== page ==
The Academy Award nominee's hesitance was, in his mind, a bit more complicated. "Sometimes, horror movies can be made, be very successful, and have really bad acting in them," says Hawke. "I didn't want to be in one of those. And, yes, there was also a part of me that thought these kinds of movies would be terrifying to make, like I would actually have to act with the beast. There's a part of you that, whenever you watch these movies, you think that everybody must be terrified out of their minds, but I realized that making a horror movie is a lot like making a romance: Just because the guy and the girl are acting like they love each other, it doesn't mean that they really fell in love. And just because somebody's being eaten by a demon doesn't mean that you actually have to get eaten by a demon."
It also didn't hurt that Hawke, like Blum, is a big fan of Derrickson's first genre effort. "I know enough to know that you need a great filmmaker to make a great horror movie, and I feel that The Exorcism of Emily Rose is a really well-made film," says Sinister's star. "When I met Scott, it seemed clear to me that he knew what he was doing."
In addition to a gifted filmmaker, of course, you also need a screenplay that's both intelligent and creepy as all hell. Adds Hawke, "The script, to my mind, does what a genre movie is supposed to do, which is, A, be terrifying, and then, B, have a secret message. It has a little secret work that's going on, which is that it's about this guy who puts his ambition in front of everything else in his life and that's the thing that lets the demon loose. I love that metaphor; it's as ancient as Macbeth."
Hawke was also smart enough to realize that Ellison is the kind of character actors dream of playing; inherently a good guy, he's so blinded by the selfish, superficial desire to rekindle his long-dormant fame that, as a result, he makes a string of poor decisions that endanger his family. The fear of never repeating a past triumph was something to which all three of Sinister's primary anchors could relate.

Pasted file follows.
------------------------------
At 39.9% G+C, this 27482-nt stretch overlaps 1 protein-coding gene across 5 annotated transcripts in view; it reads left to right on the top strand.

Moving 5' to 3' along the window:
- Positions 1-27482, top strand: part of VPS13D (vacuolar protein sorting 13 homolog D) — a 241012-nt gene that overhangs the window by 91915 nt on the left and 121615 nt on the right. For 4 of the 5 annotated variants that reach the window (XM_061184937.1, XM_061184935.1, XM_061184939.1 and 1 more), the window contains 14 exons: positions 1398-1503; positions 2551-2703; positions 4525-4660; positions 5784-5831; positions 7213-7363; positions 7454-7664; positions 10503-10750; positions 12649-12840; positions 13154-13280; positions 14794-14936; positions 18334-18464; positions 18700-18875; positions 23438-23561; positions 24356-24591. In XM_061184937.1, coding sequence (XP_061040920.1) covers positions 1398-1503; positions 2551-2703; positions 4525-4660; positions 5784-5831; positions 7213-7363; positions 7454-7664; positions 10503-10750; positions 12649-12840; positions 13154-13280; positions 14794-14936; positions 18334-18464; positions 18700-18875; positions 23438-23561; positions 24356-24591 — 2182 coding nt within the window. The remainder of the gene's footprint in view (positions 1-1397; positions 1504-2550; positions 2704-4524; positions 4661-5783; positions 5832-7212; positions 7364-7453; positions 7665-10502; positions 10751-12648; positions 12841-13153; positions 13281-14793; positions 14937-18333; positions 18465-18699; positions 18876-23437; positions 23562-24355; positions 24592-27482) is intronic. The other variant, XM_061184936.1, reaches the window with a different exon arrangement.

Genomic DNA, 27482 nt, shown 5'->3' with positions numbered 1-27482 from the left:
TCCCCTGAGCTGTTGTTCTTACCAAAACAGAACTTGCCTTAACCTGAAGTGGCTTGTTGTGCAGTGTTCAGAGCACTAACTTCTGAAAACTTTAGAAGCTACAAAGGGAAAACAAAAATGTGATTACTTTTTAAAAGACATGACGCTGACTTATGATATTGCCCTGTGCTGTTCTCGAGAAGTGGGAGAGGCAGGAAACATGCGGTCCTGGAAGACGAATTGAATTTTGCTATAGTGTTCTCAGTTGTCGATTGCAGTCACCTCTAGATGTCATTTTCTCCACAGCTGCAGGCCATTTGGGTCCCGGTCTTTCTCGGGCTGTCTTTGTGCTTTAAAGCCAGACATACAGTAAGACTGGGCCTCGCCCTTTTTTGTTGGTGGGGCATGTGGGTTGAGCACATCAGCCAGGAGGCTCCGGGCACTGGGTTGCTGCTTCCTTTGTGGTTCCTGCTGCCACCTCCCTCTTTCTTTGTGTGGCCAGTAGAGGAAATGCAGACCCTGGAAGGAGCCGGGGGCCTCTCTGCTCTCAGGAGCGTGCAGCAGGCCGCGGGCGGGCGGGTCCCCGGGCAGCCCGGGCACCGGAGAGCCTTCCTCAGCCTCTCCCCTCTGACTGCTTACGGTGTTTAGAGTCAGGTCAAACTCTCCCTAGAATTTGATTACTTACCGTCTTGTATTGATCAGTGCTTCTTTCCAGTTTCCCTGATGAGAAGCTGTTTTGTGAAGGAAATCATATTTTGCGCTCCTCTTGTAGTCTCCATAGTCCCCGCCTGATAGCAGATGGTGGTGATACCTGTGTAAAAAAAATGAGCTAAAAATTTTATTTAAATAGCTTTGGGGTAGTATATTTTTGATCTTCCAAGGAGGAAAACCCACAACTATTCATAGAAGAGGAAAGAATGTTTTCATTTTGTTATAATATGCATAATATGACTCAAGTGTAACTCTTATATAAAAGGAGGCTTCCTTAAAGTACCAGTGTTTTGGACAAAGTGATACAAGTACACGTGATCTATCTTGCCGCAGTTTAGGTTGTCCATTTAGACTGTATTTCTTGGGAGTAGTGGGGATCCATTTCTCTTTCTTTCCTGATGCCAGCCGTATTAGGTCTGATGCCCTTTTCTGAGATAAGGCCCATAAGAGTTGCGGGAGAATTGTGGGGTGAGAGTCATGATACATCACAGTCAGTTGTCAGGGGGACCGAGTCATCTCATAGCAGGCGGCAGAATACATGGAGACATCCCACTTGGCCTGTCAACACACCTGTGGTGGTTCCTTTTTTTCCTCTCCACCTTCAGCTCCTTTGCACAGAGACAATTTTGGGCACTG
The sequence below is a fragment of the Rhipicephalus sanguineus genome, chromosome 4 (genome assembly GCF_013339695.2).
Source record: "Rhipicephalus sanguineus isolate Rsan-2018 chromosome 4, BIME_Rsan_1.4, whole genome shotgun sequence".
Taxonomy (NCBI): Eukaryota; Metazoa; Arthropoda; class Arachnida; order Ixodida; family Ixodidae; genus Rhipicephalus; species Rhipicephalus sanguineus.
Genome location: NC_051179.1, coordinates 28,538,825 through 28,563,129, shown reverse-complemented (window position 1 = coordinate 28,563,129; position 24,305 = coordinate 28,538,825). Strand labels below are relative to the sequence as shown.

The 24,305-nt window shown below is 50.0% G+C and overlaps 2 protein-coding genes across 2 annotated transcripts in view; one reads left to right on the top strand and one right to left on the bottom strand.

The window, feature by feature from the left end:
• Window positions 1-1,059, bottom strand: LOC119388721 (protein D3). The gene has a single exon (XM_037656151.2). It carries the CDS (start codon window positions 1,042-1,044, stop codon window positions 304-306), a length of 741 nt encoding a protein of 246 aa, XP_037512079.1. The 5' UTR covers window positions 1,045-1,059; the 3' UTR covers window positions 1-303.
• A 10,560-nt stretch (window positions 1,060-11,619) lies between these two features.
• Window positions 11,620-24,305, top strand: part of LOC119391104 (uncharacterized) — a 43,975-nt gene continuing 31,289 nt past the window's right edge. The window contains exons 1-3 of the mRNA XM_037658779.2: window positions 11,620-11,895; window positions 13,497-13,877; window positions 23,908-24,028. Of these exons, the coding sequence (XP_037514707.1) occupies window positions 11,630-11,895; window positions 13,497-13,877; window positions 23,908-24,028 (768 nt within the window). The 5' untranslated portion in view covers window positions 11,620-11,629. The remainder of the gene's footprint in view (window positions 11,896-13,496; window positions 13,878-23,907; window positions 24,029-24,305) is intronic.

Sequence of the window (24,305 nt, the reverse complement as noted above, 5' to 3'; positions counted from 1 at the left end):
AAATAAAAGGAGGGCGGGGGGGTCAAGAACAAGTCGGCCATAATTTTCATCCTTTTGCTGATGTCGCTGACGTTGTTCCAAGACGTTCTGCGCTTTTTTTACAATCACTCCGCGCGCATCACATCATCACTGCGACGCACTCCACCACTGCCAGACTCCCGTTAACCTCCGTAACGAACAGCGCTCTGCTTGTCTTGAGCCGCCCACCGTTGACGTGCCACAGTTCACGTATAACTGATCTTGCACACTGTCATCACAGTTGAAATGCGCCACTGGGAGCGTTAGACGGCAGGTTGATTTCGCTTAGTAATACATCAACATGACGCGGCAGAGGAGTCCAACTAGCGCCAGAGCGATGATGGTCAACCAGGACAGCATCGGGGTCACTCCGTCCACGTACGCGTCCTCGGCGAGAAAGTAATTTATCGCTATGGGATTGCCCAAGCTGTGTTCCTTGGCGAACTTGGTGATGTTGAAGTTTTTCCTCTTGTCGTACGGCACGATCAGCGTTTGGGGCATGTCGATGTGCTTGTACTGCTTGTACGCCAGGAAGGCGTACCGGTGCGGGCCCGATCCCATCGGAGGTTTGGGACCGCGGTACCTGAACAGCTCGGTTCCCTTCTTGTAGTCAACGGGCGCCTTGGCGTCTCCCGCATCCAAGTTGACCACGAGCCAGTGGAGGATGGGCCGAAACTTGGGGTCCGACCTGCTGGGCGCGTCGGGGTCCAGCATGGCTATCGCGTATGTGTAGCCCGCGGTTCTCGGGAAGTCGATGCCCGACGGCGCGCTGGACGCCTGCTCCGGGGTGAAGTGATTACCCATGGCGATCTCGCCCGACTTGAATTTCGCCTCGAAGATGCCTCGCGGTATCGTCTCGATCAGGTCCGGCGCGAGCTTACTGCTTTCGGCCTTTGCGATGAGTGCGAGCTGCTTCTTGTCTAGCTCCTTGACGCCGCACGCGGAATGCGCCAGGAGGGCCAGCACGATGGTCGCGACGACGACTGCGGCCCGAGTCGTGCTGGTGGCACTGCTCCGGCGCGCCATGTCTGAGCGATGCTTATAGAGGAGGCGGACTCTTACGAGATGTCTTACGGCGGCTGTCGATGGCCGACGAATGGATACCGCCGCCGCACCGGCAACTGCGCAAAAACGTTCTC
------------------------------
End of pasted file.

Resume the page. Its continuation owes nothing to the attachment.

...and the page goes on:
"For me, having made The Day the Earth Stood Still and not having made a film for two years after that, I was experiencing a lot of the fears that Ellison has," says Derrickson. "So the storytelling, for me, became a really therapeutic way to purge the kind of feelings that I didn't want to have. I was very aware of how much, as a writer or a novelist or a filmmaker, whatever it is that you do, if you do it creatively, you get very afraid that you're not going to be able to keep doing it. You get very afraid that people aren't going to like what you're doing. So, it was a great way to kind of rebel against that and create a character who was, in my imagination, the worst version of myself."
For Cargill, a first-time screenwriter who doesn't have the same kind of personal baggage, Ellison's dangerous, one-track-minded drive served as a warning, not therapy. "Ellison is a lot like several of the writers that I've met over the course of the last decade, which are guys who have been so praised because they were in the right place at the right time, or they had some of the right breaks," he says. "As a result, they think that they are better than they really are, and they go forward and they're surrounded by really talented people that they just shit on or ignore and have no idea that those people are actually lapping them in talent. That's very much Ellison in the film."